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Could also be calcium and scale buildup from freshwater since the tank wasn't really maintained very well.

I wish we could tell from your picture :( If you do purchase the tank, bring some 5 gallon buckets and get some of that Prime water conditioner too.

And since it's going to take a long time to clean that sucker, the bucket with an airstone is a pretty good idea.
There might even be an airstone in the tank??

Hopefully you can get pics of the tank equipment and fish to post here soon.

Crossing fingers for you.
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Old 04-25-2014, 12:09 PM   #8
 
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Quote:
Originally Posted by AnnieH View Post

How do I determine if it is a fresh or saltwater tank?
Stick your finger in it and taste it. Seriously if it is saltwater you are in for a much more difficult learning curve. Can you get pics of the fish? If the substrate is that dirty, it's not worth trying to save any bacteria. The filter is probably just as filthy. Get clear pics of everything and we can guide you. Drop some Prime in the water with the fish. This will neutralize any ammonia, or high nitrates. The tank is going to recycle with all this upset anyway, so you might as well start off with a clean system.
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Old 04-25-2014, 12:22 PM   #9
 
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You guys are so awesome. I just messaged the sale to make sure it hasn't sold. Chances are unlikely since I work for them and none of the people who came to buy there yesterday even seemed to notice it. Not a big market here for fish tanks since it is a big military base and everyone moves around quite a bit.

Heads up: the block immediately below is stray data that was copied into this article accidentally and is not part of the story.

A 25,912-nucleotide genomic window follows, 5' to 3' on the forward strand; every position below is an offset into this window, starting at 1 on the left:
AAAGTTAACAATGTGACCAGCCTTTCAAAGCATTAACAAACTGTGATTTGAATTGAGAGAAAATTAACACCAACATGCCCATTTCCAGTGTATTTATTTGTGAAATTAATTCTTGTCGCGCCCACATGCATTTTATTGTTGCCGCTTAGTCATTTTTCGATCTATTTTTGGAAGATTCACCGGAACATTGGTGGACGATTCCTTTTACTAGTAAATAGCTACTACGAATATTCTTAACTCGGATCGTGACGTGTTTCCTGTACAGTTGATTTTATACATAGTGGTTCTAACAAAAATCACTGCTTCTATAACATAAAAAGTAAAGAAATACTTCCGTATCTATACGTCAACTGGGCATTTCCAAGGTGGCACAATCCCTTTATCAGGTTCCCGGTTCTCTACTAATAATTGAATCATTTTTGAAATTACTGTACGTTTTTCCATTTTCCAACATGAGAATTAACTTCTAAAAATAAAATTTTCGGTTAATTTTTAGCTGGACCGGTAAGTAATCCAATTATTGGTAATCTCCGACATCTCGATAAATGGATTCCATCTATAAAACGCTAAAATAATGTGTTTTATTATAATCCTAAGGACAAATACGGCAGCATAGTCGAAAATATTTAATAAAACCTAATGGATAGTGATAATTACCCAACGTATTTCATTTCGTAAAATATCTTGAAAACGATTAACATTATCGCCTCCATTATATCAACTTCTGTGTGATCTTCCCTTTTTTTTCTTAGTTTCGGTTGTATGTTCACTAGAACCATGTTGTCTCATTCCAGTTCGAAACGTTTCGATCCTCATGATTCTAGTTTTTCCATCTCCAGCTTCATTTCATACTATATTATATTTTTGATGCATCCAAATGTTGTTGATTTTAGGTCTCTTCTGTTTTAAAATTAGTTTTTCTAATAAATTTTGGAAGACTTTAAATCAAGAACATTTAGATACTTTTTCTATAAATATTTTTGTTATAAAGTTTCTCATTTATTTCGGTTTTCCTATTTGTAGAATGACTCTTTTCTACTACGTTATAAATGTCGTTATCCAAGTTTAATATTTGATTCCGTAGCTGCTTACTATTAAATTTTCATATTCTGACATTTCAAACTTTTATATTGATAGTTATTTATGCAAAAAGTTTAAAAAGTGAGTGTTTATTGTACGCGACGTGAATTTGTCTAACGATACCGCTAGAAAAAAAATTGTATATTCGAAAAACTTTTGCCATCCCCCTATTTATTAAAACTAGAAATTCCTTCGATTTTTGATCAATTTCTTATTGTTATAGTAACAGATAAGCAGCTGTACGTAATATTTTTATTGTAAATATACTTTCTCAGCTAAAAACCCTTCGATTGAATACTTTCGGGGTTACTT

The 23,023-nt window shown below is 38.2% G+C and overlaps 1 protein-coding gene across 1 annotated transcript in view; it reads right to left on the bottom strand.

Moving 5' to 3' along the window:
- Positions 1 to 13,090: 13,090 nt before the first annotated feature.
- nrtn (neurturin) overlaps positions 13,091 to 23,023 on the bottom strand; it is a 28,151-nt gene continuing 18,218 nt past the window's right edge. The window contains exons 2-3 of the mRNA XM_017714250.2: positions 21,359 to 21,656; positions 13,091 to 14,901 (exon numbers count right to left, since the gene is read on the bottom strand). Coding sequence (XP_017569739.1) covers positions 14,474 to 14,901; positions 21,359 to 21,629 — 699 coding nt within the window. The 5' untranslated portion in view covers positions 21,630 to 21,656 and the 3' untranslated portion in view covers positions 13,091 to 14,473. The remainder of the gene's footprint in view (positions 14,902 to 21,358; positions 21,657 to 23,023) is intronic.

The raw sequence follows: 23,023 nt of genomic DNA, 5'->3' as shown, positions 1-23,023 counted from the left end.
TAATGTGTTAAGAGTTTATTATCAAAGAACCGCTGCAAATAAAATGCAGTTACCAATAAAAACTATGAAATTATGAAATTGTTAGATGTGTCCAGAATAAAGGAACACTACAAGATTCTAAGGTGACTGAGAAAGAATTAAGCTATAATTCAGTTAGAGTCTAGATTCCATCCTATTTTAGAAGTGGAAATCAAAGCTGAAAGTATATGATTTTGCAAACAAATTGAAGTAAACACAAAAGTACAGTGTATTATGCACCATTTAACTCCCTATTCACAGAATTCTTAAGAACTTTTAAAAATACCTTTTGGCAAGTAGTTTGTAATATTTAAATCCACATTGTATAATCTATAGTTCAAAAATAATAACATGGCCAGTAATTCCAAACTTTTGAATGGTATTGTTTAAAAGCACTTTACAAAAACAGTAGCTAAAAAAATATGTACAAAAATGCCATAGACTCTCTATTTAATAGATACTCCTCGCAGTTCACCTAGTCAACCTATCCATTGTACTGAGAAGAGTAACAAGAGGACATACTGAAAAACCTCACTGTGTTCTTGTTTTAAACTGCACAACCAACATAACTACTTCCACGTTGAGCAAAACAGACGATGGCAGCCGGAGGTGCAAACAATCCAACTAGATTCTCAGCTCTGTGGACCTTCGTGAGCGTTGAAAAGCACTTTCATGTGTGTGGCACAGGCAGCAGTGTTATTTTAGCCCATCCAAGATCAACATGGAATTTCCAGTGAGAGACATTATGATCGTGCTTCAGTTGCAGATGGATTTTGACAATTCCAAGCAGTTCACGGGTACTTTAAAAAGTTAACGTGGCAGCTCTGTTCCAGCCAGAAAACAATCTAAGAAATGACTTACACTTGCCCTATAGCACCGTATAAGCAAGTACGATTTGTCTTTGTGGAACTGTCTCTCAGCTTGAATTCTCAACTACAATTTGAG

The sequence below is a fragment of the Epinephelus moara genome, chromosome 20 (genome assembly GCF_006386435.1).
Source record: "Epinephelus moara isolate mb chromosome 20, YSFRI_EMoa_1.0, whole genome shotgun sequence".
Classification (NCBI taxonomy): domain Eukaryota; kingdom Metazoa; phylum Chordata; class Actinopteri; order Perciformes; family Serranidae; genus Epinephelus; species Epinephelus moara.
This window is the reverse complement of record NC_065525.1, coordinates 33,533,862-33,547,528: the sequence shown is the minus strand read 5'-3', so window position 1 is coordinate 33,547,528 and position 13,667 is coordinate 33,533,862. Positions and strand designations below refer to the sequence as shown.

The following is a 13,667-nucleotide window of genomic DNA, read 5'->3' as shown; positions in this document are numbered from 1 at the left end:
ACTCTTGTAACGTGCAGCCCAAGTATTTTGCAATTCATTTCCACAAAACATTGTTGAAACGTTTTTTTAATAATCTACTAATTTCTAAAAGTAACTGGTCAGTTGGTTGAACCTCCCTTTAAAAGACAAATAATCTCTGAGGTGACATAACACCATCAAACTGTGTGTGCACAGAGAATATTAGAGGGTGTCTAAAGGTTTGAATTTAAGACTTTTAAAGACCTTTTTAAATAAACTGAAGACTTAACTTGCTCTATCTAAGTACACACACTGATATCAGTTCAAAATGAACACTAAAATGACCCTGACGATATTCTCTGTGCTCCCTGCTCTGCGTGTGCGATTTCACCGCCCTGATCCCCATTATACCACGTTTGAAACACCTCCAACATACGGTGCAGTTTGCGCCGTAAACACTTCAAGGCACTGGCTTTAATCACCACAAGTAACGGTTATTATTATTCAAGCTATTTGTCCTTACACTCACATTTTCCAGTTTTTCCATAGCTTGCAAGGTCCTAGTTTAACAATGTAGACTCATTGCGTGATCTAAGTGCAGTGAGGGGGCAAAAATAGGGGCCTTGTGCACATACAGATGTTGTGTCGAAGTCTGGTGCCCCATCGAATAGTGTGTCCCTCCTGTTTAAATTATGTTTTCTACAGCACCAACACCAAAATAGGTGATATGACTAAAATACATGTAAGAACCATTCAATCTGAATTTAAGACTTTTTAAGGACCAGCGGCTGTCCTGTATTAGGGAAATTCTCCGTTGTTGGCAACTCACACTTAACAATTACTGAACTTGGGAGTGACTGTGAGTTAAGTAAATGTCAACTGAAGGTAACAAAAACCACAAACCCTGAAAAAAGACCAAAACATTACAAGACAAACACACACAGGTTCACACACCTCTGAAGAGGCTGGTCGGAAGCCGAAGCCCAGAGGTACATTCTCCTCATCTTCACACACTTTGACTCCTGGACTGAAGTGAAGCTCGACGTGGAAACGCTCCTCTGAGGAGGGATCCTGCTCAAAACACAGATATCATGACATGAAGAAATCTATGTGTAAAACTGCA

If it is still there, I'll go get some photos for you to take a look at. I will also stop at the store and get the supplies (air stone) that I will need. There is a huge basket of stuff there I found and put it with the tank. I just don't know what the products are or what they do yet :) I don;t think there is an airstone in there, but there are two things that have long tubes that move the air around. One on each side of the tank.

More to follow! THANK YOU!!!!!!!!!!!!!!!!!!!!!!!!!!!!!!!! I so want to save these fish
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Old 04-25-2014, 12:25 PM   #10
 
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Quote:
Originally Posted by keepsmiling View Post
Can you get pics of the fish? If the substrate is that dirty, it's not worth trying to save any bacteria. The filter is probably just as filthy. Get clear pics of everything and we can guide you. Drop some Prime in the water with the fish. This will neutralize any ammonia, or high nitrates. The tank is going to recycle with all this upset anyway, so you might as well start off with a clean system.
I will some good photos asap.

Should I stop at the store on my way there and buy the Prime and add it when I get there? How much should I add to the tank?

The plan is to begin moving it late this afternoon.